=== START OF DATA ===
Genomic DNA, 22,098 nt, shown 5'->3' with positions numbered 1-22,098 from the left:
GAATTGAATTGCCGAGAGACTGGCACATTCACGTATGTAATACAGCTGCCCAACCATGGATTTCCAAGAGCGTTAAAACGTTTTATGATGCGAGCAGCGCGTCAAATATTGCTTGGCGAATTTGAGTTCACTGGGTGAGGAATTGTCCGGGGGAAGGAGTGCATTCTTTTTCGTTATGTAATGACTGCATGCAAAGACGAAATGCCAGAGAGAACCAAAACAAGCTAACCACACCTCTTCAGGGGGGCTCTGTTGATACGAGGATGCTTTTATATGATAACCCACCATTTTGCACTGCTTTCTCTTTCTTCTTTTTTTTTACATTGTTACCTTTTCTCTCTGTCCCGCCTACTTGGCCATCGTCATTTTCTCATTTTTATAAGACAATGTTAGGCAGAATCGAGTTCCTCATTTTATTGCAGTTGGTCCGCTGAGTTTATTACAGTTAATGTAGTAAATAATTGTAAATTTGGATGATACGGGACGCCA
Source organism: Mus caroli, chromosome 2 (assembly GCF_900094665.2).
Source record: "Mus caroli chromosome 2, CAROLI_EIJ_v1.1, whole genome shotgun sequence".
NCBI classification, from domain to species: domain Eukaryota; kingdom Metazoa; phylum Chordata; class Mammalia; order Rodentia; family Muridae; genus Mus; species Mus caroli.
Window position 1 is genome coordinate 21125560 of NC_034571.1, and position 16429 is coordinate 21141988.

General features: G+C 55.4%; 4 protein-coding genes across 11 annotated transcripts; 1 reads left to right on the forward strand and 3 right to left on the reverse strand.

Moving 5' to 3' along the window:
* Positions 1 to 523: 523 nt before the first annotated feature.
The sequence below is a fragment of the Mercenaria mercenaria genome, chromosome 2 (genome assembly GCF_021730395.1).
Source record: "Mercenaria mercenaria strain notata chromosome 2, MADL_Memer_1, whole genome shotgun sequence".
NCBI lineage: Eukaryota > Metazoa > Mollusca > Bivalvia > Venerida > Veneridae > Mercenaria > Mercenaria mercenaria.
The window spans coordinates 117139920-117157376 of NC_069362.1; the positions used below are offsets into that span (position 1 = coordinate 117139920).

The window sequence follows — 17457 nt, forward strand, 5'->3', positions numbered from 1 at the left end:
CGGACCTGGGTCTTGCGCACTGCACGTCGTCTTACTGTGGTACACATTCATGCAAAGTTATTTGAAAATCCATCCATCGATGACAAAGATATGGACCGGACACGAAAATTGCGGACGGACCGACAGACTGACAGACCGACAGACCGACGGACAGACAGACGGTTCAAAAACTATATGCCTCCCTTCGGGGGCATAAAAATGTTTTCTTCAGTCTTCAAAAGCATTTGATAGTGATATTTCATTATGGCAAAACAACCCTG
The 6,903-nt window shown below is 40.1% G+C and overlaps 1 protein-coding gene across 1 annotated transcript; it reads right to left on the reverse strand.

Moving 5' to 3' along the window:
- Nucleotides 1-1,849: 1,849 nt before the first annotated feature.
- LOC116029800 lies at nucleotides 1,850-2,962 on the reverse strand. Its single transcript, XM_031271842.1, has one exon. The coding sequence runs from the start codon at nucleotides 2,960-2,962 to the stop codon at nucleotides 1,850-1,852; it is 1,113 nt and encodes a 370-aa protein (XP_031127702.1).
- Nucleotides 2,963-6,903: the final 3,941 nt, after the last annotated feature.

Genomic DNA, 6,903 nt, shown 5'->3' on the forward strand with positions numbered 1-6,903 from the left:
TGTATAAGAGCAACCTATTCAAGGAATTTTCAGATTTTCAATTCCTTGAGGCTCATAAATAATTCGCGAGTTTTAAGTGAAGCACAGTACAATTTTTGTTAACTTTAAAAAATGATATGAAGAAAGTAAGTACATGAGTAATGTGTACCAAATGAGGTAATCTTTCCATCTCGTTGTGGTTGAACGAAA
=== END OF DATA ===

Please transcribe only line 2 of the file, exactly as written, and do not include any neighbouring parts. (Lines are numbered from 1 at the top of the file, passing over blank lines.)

GAATTGAATTGCCGAGAGACTGGCACATTCACGTATGTAATACAGCTGCCCAACCATGGATTTCCAAGAGCGTTAAAACGTTTTATGATGCGAGCAGCGCGTCAAATATTGCTTGGCGAATTTGAGTTCACTGGGTGAGGAATTGTCCGGGGGAAGGAGTGCATTCTTTTTCGTTATGTAATGACTGCATGCAAAGACGAAATGCCAGAGAGAACCAAAACAAGCTAACCACACCTCTTCAGGGGGGCTCTGTTGATACGAGGATGCTTTTATATGATAACCCACCATTTTGCACTGCTTTCTCTTTCTTCTTTTTTTTTACATTGTTACCTTTTCTCTCTGTCCCGCCTACTTGGCCATCGTCATTTTCTCATTTTTATAAGACAATGTTAGGCAGAATCGAGTTCCTCATTTTATTGCAGTTGGTCCGCTGAGTTTATTACAGTTAATGTAGTAAATAATTGTAAATTTGGATGATACGGGACGCCA